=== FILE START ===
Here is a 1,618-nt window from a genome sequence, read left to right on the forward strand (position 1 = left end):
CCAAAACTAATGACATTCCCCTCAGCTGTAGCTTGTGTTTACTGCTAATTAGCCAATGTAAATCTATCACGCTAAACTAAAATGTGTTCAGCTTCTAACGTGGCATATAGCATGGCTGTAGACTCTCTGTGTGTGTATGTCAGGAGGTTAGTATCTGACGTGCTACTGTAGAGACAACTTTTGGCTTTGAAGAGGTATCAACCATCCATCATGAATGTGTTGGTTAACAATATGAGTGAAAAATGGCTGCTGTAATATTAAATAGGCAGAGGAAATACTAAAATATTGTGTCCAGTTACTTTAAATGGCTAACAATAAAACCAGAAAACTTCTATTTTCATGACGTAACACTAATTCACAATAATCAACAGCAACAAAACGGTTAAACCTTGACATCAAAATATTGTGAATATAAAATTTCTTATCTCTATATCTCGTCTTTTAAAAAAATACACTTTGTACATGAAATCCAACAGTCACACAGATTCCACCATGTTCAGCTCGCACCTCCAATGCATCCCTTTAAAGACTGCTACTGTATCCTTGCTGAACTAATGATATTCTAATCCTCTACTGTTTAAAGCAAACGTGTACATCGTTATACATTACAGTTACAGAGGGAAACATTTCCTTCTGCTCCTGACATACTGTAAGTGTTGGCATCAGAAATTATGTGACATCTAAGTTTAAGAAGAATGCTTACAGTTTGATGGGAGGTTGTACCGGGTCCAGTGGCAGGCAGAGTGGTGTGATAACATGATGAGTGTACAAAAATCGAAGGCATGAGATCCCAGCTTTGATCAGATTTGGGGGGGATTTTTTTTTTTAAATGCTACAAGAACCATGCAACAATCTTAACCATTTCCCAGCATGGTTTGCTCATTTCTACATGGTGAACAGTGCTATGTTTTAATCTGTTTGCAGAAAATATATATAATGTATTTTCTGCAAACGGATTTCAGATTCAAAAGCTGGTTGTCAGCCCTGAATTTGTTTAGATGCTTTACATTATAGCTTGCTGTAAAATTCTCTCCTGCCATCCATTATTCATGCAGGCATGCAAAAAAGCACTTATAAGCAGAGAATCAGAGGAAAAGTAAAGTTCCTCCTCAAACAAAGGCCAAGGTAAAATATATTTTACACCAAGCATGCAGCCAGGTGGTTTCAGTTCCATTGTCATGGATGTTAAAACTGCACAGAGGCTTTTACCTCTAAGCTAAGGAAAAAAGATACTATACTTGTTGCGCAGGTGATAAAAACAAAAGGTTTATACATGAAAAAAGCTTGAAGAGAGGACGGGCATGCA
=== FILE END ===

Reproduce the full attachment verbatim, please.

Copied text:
Here is a 1,618-nt window from a genome sequence, read left to right on the forward strand (position 1 = left end):
CCAAAACTAATGACATTCCCCTCAGCTGTAGCTTGTGTTTACTGCTAATTAGCCAATGTAAATCTATCACGCTAAACTAAAATGTGTTCAGCTTCTAACGTGGCATATAGCATGGCTGTAGACTCTCTGTGTGTGTATGTCAGGAGGTTAGTATCTGACGTGCTACTGTAGAGACAACTTTTGGCTTTGAAGAGGTATCAACCATCCATCATGAATGTGTTGGTTAACAATATGAGTGAAAAATGGCTGCTGTAATATTAAATAGGCAGAGGAAATACTAAAATATTGTGTCCAGTTACTTTAAATGGCTAACAATAAAACCAGAAAACTTCTATTTTCATGACGTAACACTAATTCACAATAATCAACAGCAACAAAACGGTTAAACCTTGACATCAAAATATTGTGAATATAAAATTTCTTATCTCTATATCTCGTCTTTTAAAAAAATACACTTTGTACATGAAATCCAACAGTCACACAGATTCCACCATGTTCAGCTCGCACCTCCAATGCATCCCTTTAAAGACTGCTACTGTATCCTTGCTGAACTAATGATATTCTAATCCTCTACTGTTTAAAGCAAACGTGTACATCGTTATACATTACAGTTACAGAGGGAAACATTTCCTTCTGCTCCTGACATACTGTAAGTGTTGGCATCAGAAATTATGTGACATCTAAGTTTAAGAAGAATGCTTACAGTTTGATGGGAGGTTGTACCGGGTCCAGTGGCAGGCAGAGTGGTGTGATAACATGATGAGTGTACAAAAATCGAAGGCATGAGATCCCAGCTTTGATCAGATTTGGGGGGGATTTTTTTTTTTAAATGCTACAAGAACCATGCAACAATCTTAACCATTTCCCAGCATGGTTTGCTCATTTCTACATGGTGAACAGTGCTATGTTTTAATCTGTTTGCAGAAAATATATATAATGTATTTTCTGCAAACGGATTTCAGATTCAAAAGCTGGTTGTCAGCCCTGAATTTGTTTAGATGCTTTACATTATAGCTTGCTGTAAAATTCTCTCCTGCCATCCATTATTCATGCAGGCATGCAAAAAAGCACTTATAAGCAGAGAATCAGAGGAAAAGTAAAGTTCCTCCTCAAACAAAGGCCAAGGTAAAATATATTTTACACCAAGCATGCAGCCAGGTGGTTTCAGTTCCATTGTCATGGATGTTAAAACTGCACAGAGGCTTTTACCTCTAAGCTAAGGAAAAAAGATACTATACTTGTTGCGCAGGTGATAAAAACAAAAGGTTTATACATGAAAAAAGCTTGAAGAGAGGACGGGCATGCA